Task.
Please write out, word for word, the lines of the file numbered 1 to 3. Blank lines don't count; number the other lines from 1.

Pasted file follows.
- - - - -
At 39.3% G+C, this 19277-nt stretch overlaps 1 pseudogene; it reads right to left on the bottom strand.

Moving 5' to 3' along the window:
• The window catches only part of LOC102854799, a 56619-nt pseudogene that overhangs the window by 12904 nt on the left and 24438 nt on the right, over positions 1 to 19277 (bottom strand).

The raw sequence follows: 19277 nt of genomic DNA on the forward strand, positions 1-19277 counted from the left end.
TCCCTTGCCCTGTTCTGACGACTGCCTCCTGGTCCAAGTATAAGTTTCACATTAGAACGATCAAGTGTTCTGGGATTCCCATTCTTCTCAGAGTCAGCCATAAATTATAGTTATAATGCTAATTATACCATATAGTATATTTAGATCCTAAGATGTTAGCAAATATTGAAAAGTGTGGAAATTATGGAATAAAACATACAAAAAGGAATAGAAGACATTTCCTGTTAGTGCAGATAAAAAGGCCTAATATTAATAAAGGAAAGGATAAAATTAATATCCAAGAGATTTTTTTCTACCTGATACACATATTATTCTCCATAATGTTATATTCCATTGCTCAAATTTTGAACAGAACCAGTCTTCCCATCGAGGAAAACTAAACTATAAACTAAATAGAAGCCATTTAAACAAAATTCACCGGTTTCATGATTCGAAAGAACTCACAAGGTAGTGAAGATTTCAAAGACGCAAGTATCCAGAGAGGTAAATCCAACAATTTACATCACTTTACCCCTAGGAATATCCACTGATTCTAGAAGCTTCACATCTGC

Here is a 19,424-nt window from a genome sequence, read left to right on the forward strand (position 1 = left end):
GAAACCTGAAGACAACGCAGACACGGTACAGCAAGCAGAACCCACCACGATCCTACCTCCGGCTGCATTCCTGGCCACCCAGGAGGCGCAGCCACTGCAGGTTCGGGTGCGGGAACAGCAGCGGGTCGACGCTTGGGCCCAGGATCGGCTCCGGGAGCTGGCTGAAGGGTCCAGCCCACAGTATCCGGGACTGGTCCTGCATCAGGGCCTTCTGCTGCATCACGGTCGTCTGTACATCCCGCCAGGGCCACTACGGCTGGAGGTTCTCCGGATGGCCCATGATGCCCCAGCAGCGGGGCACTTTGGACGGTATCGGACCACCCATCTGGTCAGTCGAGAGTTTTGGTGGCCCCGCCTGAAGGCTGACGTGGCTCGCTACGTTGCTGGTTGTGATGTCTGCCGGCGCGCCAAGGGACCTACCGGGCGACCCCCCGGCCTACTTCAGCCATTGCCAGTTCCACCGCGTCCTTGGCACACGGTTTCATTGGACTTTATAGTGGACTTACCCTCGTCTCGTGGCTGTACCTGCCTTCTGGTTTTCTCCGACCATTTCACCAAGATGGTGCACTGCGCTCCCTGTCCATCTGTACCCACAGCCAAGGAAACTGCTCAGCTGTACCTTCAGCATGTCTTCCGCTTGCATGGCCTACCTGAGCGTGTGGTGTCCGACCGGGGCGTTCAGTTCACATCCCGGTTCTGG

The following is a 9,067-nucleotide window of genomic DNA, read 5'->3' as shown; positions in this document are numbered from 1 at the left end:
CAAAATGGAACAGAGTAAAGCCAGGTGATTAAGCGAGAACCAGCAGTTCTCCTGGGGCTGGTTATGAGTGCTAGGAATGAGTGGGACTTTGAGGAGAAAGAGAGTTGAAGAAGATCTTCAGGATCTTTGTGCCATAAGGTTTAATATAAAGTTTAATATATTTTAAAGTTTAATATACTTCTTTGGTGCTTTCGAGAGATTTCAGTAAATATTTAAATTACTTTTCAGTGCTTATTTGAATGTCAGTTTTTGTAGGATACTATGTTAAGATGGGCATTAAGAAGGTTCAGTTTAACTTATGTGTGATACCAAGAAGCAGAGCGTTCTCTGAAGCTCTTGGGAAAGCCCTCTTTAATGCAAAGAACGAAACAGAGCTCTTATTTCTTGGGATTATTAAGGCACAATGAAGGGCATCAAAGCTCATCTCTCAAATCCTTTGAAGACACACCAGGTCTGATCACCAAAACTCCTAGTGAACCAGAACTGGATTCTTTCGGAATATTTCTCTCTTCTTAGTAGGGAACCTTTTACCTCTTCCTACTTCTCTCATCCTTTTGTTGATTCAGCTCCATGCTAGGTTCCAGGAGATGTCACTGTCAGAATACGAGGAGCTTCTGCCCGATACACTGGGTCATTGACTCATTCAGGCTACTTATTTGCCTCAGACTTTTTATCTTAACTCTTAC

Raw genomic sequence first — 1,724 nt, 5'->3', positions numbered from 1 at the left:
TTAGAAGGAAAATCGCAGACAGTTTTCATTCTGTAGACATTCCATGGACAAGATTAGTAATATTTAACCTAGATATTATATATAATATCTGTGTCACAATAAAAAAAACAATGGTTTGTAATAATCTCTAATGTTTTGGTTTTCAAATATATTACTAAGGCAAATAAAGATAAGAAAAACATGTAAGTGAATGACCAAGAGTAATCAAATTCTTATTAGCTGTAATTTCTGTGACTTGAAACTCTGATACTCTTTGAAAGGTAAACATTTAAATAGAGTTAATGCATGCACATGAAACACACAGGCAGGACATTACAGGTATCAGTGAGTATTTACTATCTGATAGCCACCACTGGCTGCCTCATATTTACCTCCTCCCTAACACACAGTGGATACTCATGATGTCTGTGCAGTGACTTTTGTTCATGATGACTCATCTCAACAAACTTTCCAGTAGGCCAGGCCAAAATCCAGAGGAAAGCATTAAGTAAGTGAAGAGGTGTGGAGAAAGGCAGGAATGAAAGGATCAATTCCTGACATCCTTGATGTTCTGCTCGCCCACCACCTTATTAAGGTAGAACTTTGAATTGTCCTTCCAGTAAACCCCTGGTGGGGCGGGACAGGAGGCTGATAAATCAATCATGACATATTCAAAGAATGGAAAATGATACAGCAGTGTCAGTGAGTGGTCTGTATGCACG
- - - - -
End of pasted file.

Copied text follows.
At 39.3% G+C, this 19277-nt stretch overlaps 1 pseudogene; it reads right to left on the bottom strand.

Moving 5' to 3' along the window:
• The window catches only part of LOC102854799, a 56619-nt pseudogene that overhangs the window by 12904 nt on the left and 24438 nt on the right, over positions 1 to 19277 (bottom strand).